The survival of the ocean's top predator is under threat which means it is time for the country to join a global movement to ban shark finning from its waters, the New Zealand Shark Alliance says.
"It is a senseless waste to be killing sharks just for their fins and dumping their bodies," WWF-NZ Marine Species advocate Milena Palka said.
The Government is about to release its National Plan for Action on Sharks for public consultation.
It will set out a plan for sharks for the next five years, and Ms Palka said it was crucial that it commits to a ban on shark finning.
Shark Awareness Week started today and included with shark conservation activities planned during the week, a large mural is being painted by street artists in Wellington near Waitangi Park to highlight the issue.
The 50m by 6m work of art will feature the estimated 190 sharks that die every minute around te world.
"Sharks often make the headlines for the wrong reasons. However, rather than being a threat many species of shark are under threat themselves," Ms Palka said.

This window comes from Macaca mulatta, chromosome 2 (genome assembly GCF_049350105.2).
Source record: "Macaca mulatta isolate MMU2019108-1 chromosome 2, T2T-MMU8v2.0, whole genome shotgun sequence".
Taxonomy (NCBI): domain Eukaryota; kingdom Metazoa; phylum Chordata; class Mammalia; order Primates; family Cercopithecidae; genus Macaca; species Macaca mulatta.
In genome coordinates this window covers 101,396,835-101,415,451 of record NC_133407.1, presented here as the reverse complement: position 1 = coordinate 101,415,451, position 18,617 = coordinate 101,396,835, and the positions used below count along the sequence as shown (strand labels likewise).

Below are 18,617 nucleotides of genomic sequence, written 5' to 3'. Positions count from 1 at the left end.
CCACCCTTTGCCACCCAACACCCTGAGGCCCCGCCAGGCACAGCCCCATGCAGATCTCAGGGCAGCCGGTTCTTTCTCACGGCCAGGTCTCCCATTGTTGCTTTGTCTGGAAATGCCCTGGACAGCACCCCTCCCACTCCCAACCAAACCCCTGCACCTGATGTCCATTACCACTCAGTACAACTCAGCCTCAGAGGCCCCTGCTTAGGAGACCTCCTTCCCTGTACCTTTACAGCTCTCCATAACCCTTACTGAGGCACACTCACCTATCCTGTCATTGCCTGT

Around the world about 270,000 sharks are killed every day - many just for their fins, she said.
The practice had been banned by almost 100 countries and states but was still legal in New Zealand.
"That's got to stop. Globally, shark finning is threatening the survival of many species of shark. It is time for New Zealand to catch up, and show that it really is clean and green," Ms Palka said.
Shark Awareness Week was being organised by the New Zealand Shark Alliance - a coalition of organisations that are working together to promote awareness of sharks and the need to end shark finning.
The New Zealand Shark Alliance is made up of Greenpeace, Forest & Bird, WWF, ECO, Sea Shepard Our Seas Our Future, White Shark Conservation Trust, New Zealand Underwater, Shark Fin Free Auckland, ITM Fishing show, Kelly Tarlton's, and Earthrace.
By the numbers:
* NZ is one of the top 20 exporters of shark fins to Hong Kong, alongside Spain, Taiwan, and Singapore;
* NZ shark fin exports are worth $4.5 million annually;
* more than 73 of the 112 shark species in NZ waters are commercially fished;
* 9 per cent (11 species) are managed under the Quota Management System; and
* the remaining species in NZ waters are unprotected.
(source: Forest and Bird)